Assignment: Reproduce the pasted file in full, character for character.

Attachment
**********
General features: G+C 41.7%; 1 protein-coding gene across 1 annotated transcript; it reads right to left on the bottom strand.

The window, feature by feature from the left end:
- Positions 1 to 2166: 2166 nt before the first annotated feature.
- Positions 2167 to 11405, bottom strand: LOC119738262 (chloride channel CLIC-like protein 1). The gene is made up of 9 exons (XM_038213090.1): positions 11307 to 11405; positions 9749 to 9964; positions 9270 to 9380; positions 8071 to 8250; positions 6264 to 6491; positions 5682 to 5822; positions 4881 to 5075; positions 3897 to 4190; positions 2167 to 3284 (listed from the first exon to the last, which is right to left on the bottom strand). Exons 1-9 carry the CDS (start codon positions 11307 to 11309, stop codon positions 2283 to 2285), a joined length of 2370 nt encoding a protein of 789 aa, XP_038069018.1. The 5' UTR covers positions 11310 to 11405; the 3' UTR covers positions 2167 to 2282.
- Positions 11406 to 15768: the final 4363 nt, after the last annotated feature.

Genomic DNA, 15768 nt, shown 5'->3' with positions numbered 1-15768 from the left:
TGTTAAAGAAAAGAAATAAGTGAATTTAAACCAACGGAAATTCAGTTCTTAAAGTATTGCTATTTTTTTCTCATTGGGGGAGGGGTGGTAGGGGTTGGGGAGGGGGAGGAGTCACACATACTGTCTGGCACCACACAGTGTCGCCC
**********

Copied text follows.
General features: G+C 41.7%; 1 protein-coding gene across 1 annotated transcript; it reads right to left on the bottom strand.

The window, feature by feature from the left end:
- Positions 1 to 2166: 2166 nt before the first annotated feature.
- Positions 2167 to 11405, bottom strand: LOC119738262 (chloride channel CLIC-like protein 1). The gene is made up of 9 exons (XM_038213090.1): positions 11307 to 11405; positions 9749 to 9964; positions 9270 to 9380; positions 8071 to 8250; positions 6264 to 6491; positions 5682 to 5822; positions 4881 to 5075; positions 3897 to 4190; positions 2167 to 3284 (listed from the first exon to the last, which is right to left on the bottom strand). Exons 1-9 carry the CDS (start codon positions 11307 to 11309, stop codon positions 2283 to 2285), a joined length of 2370 nt encoding a protein of 789 aa, XP_038069018.1. The 5' UTR covers positions 11310 to 11405; the 3' UTR covers positions 2167 to 2282.
- Positions 11406 to 15768: the final 4363 nt, after the last annotated feature.

Genomic DNA, 15768 nt, shown 5'->3' with positions numbered 1-15768 from the left:
TGTTAAAGAAAAGAAATAAGTGAATTTAAACCAACGGAAATTCAGTTCTTAAAGTATTGCTATTTTTTTCTCATTGGGGGAGGGGTGGTAGGGGTTGGGGAGGGGGAGGAGTCACACATACTGTCTGGCACCACACAGTGTCGCCC